Mental health help for people working through tough positions in life - especially for those who want to meet like-minded people - can be difficult for those who want help in rural areas.
One community organization, Inpower, operates in Regina and is looking to hold more events to help out women dealing with cancer in rural areas such as the southeast.
They were inspired by a former participant and member, Heidi Clay.
Clay grew up in Bulyea, Sask., and was diagnosed with breast cancer when she was 33.
While raising two girls, she attended Inpower retreats and other programs but faced challenges due to the fact that she lived in a rural area, as explained by Inpower committee member Tracy Gardikiotis.
"During her diagnosis and her treatment, she had to deal with the challenges of living in a rural community, in terms of extended drives to her appointments, additional financial implications of that, limited access to services in a rural community, especially at that point of time, there was just more supports and services and things available in larger centres, which has changed a little bit now."
Clay made an impression on the community that had grown around the Inpower program, and wanted to make sure they were easier to access for others looking to find support in rural areas.
"She became quite a special member of our community. Just before she passed, she really wanted to make sure that the support for rural women continued," said Gardikiotis, "We continued to work on expanding that, and helping rural women get the support and education that they need to go through that."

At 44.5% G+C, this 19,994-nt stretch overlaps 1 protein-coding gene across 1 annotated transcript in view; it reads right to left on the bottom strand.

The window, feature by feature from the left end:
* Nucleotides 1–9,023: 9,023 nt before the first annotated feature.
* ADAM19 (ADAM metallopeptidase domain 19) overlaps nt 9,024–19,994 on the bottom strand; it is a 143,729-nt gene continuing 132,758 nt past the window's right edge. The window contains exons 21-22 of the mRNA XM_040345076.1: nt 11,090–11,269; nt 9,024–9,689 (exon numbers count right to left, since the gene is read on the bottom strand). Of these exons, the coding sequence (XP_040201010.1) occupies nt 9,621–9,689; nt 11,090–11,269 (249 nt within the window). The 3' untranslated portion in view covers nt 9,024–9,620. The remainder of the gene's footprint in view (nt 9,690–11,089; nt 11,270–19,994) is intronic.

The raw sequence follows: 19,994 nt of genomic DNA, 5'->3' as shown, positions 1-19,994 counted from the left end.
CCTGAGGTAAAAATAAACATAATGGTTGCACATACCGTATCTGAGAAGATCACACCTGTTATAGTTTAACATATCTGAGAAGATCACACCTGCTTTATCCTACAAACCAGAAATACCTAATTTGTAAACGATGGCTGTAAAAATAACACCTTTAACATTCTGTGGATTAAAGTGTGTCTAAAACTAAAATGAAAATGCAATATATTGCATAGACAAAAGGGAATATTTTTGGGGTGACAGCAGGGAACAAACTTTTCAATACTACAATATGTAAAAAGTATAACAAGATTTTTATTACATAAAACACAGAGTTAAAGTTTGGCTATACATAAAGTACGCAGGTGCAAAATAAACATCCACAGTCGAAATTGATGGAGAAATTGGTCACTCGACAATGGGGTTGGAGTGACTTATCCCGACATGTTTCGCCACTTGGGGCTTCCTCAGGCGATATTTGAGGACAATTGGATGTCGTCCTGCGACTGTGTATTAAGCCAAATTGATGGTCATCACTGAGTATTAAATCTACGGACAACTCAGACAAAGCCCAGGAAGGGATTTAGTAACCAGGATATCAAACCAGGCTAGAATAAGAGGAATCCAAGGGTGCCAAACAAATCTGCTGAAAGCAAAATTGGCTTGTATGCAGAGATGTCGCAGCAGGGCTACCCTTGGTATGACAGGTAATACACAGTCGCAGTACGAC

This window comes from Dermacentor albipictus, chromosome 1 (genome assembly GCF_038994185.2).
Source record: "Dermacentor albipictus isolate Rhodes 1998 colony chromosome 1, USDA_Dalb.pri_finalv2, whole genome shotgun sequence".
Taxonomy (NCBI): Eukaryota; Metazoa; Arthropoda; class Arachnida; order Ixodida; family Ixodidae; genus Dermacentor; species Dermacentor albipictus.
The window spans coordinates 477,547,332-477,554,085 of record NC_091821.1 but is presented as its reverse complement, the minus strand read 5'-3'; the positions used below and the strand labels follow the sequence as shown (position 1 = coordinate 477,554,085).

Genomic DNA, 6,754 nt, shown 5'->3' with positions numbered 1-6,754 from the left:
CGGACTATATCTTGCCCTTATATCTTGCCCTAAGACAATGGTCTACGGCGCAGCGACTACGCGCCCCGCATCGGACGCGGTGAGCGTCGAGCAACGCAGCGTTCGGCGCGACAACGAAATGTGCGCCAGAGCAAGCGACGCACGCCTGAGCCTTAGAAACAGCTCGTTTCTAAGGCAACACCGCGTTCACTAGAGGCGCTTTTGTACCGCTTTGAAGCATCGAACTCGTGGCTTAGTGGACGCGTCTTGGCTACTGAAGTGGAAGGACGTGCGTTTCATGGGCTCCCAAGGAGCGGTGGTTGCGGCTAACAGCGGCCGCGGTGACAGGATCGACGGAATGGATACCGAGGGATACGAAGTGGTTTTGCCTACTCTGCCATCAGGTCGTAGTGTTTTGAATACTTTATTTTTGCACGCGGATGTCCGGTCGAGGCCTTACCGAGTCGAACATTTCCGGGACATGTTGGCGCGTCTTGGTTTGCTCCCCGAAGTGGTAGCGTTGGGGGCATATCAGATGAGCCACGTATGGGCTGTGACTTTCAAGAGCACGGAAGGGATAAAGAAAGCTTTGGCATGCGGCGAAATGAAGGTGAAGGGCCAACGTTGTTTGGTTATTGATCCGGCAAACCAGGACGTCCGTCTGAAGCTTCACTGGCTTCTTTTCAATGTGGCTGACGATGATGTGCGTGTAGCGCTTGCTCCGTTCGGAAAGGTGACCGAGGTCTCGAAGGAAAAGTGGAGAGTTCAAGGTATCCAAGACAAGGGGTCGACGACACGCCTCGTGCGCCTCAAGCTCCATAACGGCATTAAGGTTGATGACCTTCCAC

While COVID put a halt to those plans temporarily, the group made strides to make sure those people had programs to help them out.
"During COVID, we were not able to obviously continue in person, but we did start some initiatives to still try to deliver some of that report to rural areas," said Gardikiotis, "That came through some virtual platforms for some of our education events as well as our specialized breast cancer fitness programs."
"Now that we're back in person, we're excited to host our first rural initiative in Moosomin on January 14th from 10 to 4 o clock at the Canata hotel."
Some of Clay's family members helped grow the program.
Her sister, Erica Hillier, says the initiative is going well.
"I'm really excited, Tracy and her group in Inpower have taken on organizing and planning these, and it's such a vibrant group of women. I'm thrilled that they've planned this next initiative, and this next retreat, and I think it'll be really good moving forward."
Gardikiotis says that the program will keep going, helping women of all ages in rural communities.
"It's important for us to use a variety of means to get that education and information and support out, and really build a connection for women that are diagnosed with breast cancer, where they can meet others who are going through a similar experience and they can help each other through it and learn from each other."